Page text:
HOYA, NSU establish Wilma Mankiller optometry scholarship

Image of NSUOCO receiving check for the HOYA Vision Scholarship.HOYA Vision Care is donating $25,000 to NSUOCO over five years to fund the HOYA Vision Care Wilma Mankiller Scholarship for Native American Students. The scholarship will become available for the 2011-12 academic year.

(Tahlequah, OK)--HOYA Vision Care will donate $25,000 to Northeastern State University over the next five years to provide funding for the HOYA Vision Care Wilma Mankiller Scholarship for Native American Students in the Oklahoma College of Optometry.

The scholarship will first be offered for the 2011-12 academic year.

"We are thankful to HOYA for partnering with us in the education of our Native American students," said Dr. Doug Penisten, dean of NSUOCO. "Without HOYA this scholarship wouldn't be possible. Their dedication to optometry education, especially at NSUOCO, is greatly appreciated."

Michael Elton, of HOYA, said the scholarship promotes scholarly diversity and optometric opportunities for an under-served minority.

"When breaking down the nation's optometry students by ethnicity, Native Americans barely register," he said. "Our long-standing relationship with NSU inspired us to get this scholarship together."

The NSU Oklahoma College of Optometry and HOYA supported naming the scholarship for the late Mankiller. Dr. Michelle Welch, associate dean of NSUOCO and director of clinical services, remembered the former principal chief of the Cherokee Nation as a positive, strong leader.

"Mankiller was one of the first to put a priority on providing health care for the tribe," Welch said. "We thank the family for allowing us to honor Wilma Mankiller by naming the scholarship for her."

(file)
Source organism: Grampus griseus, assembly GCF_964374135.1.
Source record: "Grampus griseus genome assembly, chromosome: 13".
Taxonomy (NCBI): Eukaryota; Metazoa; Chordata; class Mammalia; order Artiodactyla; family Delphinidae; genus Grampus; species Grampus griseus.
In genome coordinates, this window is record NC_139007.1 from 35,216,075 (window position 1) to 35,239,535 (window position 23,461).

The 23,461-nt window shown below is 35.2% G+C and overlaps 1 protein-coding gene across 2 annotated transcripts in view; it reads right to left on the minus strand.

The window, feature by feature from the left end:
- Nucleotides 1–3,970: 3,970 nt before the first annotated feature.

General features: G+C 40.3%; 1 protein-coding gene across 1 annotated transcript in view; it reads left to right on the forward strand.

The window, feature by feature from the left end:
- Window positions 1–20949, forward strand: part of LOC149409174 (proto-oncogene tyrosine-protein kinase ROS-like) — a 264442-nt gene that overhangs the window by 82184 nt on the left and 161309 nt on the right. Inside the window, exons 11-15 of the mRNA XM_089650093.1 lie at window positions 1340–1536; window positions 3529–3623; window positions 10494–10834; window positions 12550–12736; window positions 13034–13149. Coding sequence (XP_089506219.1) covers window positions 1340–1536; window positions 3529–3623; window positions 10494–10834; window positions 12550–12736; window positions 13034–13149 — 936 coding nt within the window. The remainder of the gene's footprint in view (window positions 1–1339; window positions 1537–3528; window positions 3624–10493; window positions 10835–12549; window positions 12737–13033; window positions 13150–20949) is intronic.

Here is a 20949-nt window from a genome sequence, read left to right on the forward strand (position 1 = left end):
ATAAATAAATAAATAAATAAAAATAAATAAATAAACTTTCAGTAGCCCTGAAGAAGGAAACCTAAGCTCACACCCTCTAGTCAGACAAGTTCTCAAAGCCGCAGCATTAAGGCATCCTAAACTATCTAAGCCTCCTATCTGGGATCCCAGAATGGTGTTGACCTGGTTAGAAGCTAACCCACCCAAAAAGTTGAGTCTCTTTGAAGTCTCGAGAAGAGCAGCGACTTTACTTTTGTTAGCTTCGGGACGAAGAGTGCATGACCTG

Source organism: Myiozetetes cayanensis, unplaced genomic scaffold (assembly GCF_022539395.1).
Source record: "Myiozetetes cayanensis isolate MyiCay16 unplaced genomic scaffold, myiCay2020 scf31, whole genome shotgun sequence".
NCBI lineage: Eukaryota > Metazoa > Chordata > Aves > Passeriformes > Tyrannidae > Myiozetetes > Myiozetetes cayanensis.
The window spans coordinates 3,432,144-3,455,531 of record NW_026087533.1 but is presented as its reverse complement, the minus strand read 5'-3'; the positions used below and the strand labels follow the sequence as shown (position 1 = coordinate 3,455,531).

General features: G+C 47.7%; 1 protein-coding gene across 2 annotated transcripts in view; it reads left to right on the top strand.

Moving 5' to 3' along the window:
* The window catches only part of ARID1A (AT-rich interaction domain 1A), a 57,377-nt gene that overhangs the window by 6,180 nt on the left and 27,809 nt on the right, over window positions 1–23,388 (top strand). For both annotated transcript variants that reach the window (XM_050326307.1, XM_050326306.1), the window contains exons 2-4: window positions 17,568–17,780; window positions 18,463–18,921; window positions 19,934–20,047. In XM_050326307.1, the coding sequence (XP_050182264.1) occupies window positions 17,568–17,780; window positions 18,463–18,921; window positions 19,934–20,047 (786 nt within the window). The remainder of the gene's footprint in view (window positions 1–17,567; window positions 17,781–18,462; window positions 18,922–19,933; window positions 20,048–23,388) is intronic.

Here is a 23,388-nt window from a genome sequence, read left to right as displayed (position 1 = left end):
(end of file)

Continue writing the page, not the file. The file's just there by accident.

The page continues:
Jerry Cook, director of community relations and interim director of development, credited Welch and Elton for creating momentum toward forging the scholarship.

"This new program is the result of a good working relationship between Dr. Welch and representatives from HOYA, particularly Michael Elton," he said. "NSUOCO and the Cherokee Nation have a 30-year history and that was a catalyst for this initiative by HOYA. The nation has several clinics in its 14-county area and it has worked with Dr. Welch to ensure that vision care is part of the delivery of health care in the region."

Welch said the HOYA Mankiller scholarship will attract American Indian students who, upon graduation, could return to their communities to provide optometric services.

"NSUOCO has a patient base of Native Americans, and these students will be treating those patients," Welch said. "More Native Americans involved in optometry will result in better eye care for Native Americans across the country."

Applicants for the HOYA Vision Care Wilma Mankiller Scholarship must be American Indian, hold a 3.0 cumulative grade-point average and entering the first or second year of studies at NSUOCO. First-year students will receive preference.

The scholarship amount awarded is based on the money generated by the fund. Half will be awarded for the fall semester and the second half in the spring semester if the student maintains a 3.0 GPA, and performs 10 hours of approved volunteer optometry service each semester.

For more information about the HOYA Mankiller scholarship and other opportunities to donate, contact the NSU Foundation at (918) 458-2143 or visit the NSU Foundation website

Published: 3/1/2011 2:17:32 PM

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